SCOTUS upholds contract ban on mass arbitration in second ADR case involving California law
DirecTV’s service agreement barring mass arbitration by its customers must be enforced by California courts, the U.S. Supreme Court has held in a 6-3 opinion considering the interplay of unusual contract language and a 2011 Supreme Court decision.
Justice Stephen G. Breyer wrote the majority opinion (PDF) in DirecTV v. Imburgia.
DirecTV’s 2007 service agreement required binding arbitration and barred class arbitration. It also provided that if state law makes the bar on class arbitration unenforceable, then the entire arbitration provision is unenforceable.
Though the Federal Arbitration Act allows parties to choose what law governs some or all of the provisions of an arbitration agreement, invalid California law on contracts of adhesion does not pre-empt the federal law, Breyer said. Breyer pointed to the U.S. Supreme Court’s 2011 decision in AT&T Mobility v. Concepcion, which held the FAA pre-empts California’s common-law rule.
Breyer dissented in Concepcion.
Cory Andrews, senior counsel of the Washington Legal Foundation, told Bloomberg News in September he sees DirecTV as a case of the court defending its precedent. This suit “is the last ditch effort of the state of California to get around the Supreme Court’s clear rule that the Federal Arbitration Act pre-empts contrary state law,” he said.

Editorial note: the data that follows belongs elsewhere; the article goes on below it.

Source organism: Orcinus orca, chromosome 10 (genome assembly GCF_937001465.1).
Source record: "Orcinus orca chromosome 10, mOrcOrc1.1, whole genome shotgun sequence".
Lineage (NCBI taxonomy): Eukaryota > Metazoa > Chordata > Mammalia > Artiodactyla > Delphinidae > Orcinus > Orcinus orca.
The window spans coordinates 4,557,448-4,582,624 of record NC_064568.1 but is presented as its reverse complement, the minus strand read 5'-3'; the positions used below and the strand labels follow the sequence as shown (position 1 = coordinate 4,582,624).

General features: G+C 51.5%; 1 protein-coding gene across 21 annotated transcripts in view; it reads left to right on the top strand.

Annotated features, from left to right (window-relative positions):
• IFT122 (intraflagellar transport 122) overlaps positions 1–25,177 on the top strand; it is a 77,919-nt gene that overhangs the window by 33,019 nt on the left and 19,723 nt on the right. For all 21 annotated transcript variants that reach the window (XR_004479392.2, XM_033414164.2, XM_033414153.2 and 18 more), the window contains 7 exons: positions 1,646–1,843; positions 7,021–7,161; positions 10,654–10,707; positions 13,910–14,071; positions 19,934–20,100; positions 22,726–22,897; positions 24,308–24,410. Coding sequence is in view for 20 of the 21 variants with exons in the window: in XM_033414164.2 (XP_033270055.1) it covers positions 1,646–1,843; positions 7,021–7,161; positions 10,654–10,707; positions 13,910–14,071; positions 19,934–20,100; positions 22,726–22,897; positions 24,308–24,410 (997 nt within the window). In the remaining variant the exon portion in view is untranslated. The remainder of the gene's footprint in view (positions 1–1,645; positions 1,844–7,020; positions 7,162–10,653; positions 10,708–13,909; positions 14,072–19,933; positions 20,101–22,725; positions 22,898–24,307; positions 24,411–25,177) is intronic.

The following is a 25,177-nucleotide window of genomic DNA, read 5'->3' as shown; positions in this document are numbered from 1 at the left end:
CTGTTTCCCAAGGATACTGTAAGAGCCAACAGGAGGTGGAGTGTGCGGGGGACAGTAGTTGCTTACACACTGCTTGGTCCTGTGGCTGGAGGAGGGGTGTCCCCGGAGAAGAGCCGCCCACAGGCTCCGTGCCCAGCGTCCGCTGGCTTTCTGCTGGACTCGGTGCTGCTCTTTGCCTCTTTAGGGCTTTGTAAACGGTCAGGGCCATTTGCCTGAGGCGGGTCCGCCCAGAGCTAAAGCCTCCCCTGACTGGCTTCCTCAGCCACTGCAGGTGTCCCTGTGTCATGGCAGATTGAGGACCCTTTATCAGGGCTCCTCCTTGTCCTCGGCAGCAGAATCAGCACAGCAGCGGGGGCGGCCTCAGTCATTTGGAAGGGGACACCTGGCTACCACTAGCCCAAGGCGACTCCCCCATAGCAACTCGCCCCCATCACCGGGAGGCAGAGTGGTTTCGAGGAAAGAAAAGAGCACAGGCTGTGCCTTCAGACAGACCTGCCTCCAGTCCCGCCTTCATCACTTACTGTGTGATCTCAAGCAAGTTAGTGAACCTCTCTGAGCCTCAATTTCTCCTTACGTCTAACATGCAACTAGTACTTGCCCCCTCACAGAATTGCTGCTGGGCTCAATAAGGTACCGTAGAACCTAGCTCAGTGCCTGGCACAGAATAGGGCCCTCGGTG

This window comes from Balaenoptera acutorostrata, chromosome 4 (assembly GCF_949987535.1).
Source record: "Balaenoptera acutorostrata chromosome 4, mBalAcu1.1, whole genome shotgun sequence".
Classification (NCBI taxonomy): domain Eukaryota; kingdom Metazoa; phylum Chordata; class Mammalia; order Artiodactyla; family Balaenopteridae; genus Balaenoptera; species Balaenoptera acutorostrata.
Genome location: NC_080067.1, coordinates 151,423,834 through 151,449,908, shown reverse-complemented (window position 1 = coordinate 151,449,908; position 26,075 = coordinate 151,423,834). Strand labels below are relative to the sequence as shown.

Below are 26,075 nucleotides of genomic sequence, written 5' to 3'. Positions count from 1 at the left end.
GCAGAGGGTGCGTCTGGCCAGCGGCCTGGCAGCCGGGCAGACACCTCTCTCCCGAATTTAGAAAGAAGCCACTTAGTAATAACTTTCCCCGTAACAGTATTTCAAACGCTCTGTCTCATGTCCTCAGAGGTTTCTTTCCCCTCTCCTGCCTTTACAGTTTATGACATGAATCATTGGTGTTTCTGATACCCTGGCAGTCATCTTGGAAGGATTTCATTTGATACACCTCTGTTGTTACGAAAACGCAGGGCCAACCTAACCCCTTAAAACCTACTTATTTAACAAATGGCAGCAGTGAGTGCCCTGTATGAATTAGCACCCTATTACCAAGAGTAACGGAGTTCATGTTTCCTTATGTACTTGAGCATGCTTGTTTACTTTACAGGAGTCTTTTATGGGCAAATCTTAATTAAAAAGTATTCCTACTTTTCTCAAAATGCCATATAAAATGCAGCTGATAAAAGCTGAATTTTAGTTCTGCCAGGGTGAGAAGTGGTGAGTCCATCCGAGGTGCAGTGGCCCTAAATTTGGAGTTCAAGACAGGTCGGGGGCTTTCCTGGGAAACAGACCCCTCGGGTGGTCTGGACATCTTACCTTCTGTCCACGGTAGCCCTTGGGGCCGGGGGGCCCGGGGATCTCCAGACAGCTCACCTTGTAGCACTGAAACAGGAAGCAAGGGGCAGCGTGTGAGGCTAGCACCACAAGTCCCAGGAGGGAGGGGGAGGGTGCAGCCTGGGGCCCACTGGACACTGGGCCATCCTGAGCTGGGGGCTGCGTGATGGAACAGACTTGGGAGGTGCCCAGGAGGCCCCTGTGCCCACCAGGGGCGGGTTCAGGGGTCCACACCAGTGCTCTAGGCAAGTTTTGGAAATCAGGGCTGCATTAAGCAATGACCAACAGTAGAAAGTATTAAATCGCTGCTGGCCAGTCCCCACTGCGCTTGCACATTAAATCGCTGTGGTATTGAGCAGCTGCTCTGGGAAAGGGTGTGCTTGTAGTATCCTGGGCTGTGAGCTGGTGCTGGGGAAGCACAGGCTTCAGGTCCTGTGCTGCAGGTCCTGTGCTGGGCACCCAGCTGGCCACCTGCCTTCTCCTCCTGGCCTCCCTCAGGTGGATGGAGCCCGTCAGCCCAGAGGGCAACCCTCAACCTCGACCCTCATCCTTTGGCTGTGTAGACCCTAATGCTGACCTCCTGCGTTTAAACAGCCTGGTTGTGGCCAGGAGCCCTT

SCOTUSblog notes the unusual lineup in the DirecTV case. Dissenters were Justices Clarence Thomas, Ruth Bader Ginsburg and Sonia Sotomayor. Thomas wrote one dissent and Ginsburg wrote another, joined by Sotomayor.
Thomas’ dissent said he does not believe the Federal Arbitration Act applies to proceedings in state court. Ginsburg said she would read the contract clause “to give the customer, not the drafter, the benefit of the doubt. Acknowledging the precedent so far set by the court, I would take no further step to disarm consumers, leaving them without effective access to justice.”